Reading Bingo 2015

reading-bingo-small (1)

Thank you, Cleo, for making me spend far too long on this – but hey, it’s my day off and if I choose to spend it reviewing my year’s reading, then so be it!

More than 500 pages

Not the edition mentioned in the text, but the translation I prefer, by Seidensticker.

Tale of Genji by Murasaki Shikibu (transl. Royall Tyler)

Masterpiece of Japanese literature, world literature, medieval literature and anything else you can think of. Poetry, romance, heartbreak and sumptuous description of clothes, festivals and the Imperial Court. I did struggle with this far too literal translation (and footnotes), though, and it took me about 6 weeks to read its 1000+ pages.

Forgotten Classic

Jean-Patrick Manchette: Fatale (transl. Donald Nicholson-Smith)

Violent, twisted, hardcore, with a compassionate streak. Not for fans of poetic descriptions or deep psychological insights – it’s all very dark and externalised.

Became a Movie

Film poster from
Film poster from

Child 44 by Tom Rob Smith

Read the book, met the author and saw the movie within a few weeks of each other. I liked all three: the book had far more filmworthy scenes which never made it to the screen; the film did not have the preposterous coincidence at the end. And the author ain’t bad-looking either! (He’s also written the screenplay for the current TV mystery series ‘London Spy’).

Published This Year

Girl at War by Sara Novic

Quite a bit of jostling in this category, although less than last year. I’ve stuck to my plan for reading beyond the obvious latest releases. This is a touching, if somewhat uneven description of life during and after the Yugoslav war.

Number in Title

De zece ori pe buze (10 Times on the Lips) by Adina Rosetti

Since Child 44 was already taken for another category, this was all I could come up with – a collection of stories about life in Romania before and after the fall of Communism.

GuezAuthor Under 30

Paris la Nuit by Jeremie Guez

At first I thought I wouldn’t be able to find anything in this category, but then I realised that Jeremie (who has written 5 novels by now) is still only 27 years old. This, his debut novel, was published in 2010, when he was just 22.

Non-Human Characters

Solaris by Stanislaw Lem

Again, a difficult category, but I think this counts:  a sentient sea on a strange planet, who makes all the characters revisit all the things they fear most or feel most guilty about counts as a very unusual.


Wendy Cope (editor): The Funny Side

Poems that challenge our perception of poetry as far too serious, elitist and abstract. A delight – and it’s not just limericks!

Female Author

The Days of Abandonment by Elena Ferrante

And a topic that goes straight to the heart of women’s suffering – just so powerful and emotionally draining. I’ve read a lot by female authors this year, but this is the one that I automatically think of when I hear ‘women’s writing’, whatever that might mean.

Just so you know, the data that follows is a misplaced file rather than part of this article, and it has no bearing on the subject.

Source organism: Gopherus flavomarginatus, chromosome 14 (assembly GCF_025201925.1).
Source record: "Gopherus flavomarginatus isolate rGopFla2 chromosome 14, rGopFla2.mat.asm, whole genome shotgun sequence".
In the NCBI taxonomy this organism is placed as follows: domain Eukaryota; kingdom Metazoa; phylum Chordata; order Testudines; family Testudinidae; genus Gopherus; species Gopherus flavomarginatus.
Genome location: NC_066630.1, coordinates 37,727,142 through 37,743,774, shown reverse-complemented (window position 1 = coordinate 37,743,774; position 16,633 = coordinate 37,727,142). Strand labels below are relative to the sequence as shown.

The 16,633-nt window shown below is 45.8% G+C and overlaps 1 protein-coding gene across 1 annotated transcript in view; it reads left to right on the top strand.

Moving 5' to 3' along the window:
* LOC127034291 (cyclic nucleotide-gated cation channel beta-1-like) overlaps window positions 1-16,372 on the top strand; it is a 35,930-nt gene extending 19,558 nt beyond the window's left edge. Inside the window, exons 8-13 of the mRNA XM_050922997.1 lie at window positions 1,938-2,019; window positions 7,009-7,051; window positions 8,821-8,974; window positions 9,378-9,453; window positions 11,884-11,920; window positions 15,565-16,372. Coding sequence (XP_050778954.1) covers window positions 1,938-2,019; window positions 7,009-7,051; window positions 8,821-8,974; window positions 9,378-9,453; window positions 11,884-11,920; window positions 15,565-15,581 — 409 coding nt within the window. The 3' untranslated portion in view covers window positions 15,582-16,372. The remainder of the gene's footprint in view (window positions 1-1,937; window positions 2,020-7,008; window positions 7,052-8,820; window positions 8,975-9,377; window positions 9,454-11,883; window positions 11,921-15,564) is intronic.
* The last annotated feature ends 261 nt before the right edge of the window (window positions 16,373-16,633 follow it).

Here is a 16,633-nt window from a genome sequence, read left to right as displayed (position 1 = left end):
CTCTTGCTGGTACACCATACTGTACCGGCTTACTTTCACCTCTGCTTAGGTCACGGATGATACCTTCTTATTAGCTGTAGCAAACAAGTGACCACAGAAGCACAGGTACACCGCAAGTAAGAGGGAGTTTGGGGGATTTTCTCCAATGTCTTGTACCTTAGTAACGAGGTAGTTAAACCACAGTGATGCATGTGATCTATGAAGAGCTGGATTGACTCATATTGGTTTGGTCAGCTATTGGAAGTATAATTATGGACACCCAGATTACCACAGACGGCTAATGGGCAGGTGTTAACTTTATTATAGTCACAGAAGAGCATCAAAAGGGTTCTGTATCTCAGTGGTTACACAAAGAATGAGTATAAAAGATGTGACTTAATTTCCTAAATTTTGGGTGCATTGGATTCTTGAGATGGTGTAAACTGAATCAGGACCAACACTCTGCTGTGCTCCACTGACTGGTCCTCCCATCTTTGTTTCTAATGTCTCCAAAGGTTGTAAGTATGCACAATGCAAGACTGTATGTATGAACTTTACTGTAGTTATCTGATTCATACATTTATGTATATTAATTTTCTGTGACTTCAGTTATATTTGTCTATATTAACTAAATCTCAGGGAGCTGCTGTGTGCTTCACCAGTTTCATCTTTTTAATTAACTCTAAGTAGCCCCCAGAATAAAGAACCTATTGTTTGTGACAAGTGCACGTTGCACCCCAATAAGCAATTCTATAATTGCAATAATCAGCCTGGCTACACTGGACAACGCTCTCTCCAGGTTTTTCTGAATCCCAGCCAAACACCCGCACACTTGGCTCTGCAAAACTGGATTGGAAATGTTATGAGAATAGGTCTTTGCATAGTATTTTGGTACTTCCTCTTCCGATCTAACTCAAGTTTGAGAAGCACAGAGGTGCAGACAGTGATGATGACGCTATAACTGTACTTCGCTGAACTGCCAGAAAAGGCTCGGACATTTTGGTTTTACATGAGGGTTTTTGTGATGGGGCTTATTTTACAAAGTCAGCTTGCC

And Then There Were None by Agatha Christie

I read so many crime novels, yet I was really stumped for this category, as I felt I wanted to include a writer that wouldn’t fit in any of the other categories. In the end, I will dispense with originality and go with a classic that has been so influential in film and writing since its publication.


One-Word Title

Silences by Tillie Olsen

A book that has been so influential on me as a woman and a writer – talking about all the artists who have been silenced by history, circumstances, gender or jobs, written by one of the first generation of American feminists.

Short Stories

Meisternovellen by Stefan Zweig

I haven’t read many short stories this year, but Zweig’s novellas and short stories are always worth a reread- thank you German Literature Month for making me revisit them.

Joker – Poetry

When I Grow Up I Want to Be Mary Beard by Megan Beech

Outspoken, hopeful and charmingly humorous as only young people can be: my first volume of spoken word poetry (if that isn’t a contradiction in terms).

Different Continent

Ru by Kim Thuy

Not just one, but two different continents: Vietnam, Malaysia and Canada.


100 Essays I Don’t Have Time to Write by Sarah Ruhl

For anyone who has ever been overwhelmed by motherhood and artistic impulse, To Do lists and reality, and whose creativity has to take the back seat on occasion.

First Book by Favourite Author

lullabiesLullabies for Little Criminals by Heather O’Neill

Or is it too much to claim a favourite author if this is the only book I have read by her? I have just bought her latest book, though, The Girl Who Was Saturday Night, and hope to read it over the holidays.

Heard About Online

Faces in the Crowd by Valeria Luiselli

This one had so many lovely reviews from bloggers whose opinion I trust, such as Stu, Jacqui, Bibliobio, Tony, Naomi Frisby, Poppy Peacock, that I just had to try it for myself.


Snowblind by Ragnar Jonasson

I’m pretty sure it’s a bestseller, as it’s been No. 1 on Amazon for ages and Orenda are busy doing a second print run. Well deserved, an intriguing blend of Icelandic chill and Agatha Christie puzzle.

True Story

L’Adversaire by Emmanuel Carrere

Made all the more chilling because it involves the death of children and took place 500 metres down my road.

Bottom of TBR

Morgue Drawer Four by Jutta Profijt

Free download when I first bought my husband a Kindle 4 years ago. I was clearing out the books I had on his Kindle and it fitted in well with German Literature Month. Let’s put it this way: I wouldn’t have died if I’d forgotten about it.

Loved by a Friend